Concentrations & Minors
The desire to understand human and animal behavior in terms of nervous system structure and function is long standing. Historically, this task has been approached from a variety of disciplines including medicine, biology, psychology, philosophy and physiology. The field of neuroscience emerged as an interdisciplinary approach, combining techniques and perspectives from these disciplines as well as emerging fields such as computation and cognitive science to yield new insights into the workings of the nervous system and behavior. The minor in neuroscience is designed to allow students with any major to pursue interests in behavior and the nervous system across disciplines. Students should consult with any member of the advisory committee in order to declare the minor.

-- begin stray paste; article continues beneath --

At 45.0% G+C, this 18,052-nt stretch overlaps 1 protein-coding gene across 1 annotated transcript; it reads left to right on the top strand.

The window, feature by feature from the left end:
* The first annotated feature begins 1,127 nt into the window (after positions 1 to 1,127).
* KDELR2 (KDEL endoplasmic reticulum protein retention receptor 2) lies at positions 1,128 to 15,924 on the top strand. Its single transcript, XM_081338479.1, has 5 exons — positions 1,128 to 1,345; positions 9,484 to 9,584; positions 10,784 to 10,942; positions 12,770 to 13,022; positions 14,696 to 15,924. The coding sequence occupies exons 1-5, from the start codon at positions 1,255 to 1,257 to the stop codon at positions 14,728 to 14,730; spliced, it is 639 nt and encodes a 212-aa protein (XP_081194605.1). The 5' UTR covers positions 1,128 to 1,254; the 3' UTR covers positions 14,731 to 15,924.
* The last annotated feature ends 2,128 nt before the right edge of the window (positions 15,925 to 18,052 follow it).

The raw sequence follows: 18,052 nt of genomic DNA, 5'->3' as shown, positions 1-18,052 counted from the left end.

Concentration in Education
The Bryn Mawr-Haverford Education Program invites students to study the discipline of education; explore the interdisciplinary field of educational studies; begin the path of teacher preparation for traditional classrooms; and participate in teaching experiences in a range of classroom and extra-classroom settings. Focused on teaching and learning as social, political, and cultural activities, the Education Program challenges students to explore the relationships among schooling, human development, and society as they gain knowledge and skills of educational theory and practice. Students who complete one of the Education Program options are prepared to become lifelong learners, educators, researchers, leaders and agents of change.
Concentration in Gender and Sexuality Studies
The bi-college Program in Gender and Sexuality is an interdisciplinary program committed to the study of a range of questions raised by the category of gender. The program includes courses that investigate matters of gender difference, gender roles, gender socialization and gender bias, considered historically, materially, and cross-culturally, and courses that engage sexual difference, sexual roles, sexual socialization and sexual bias.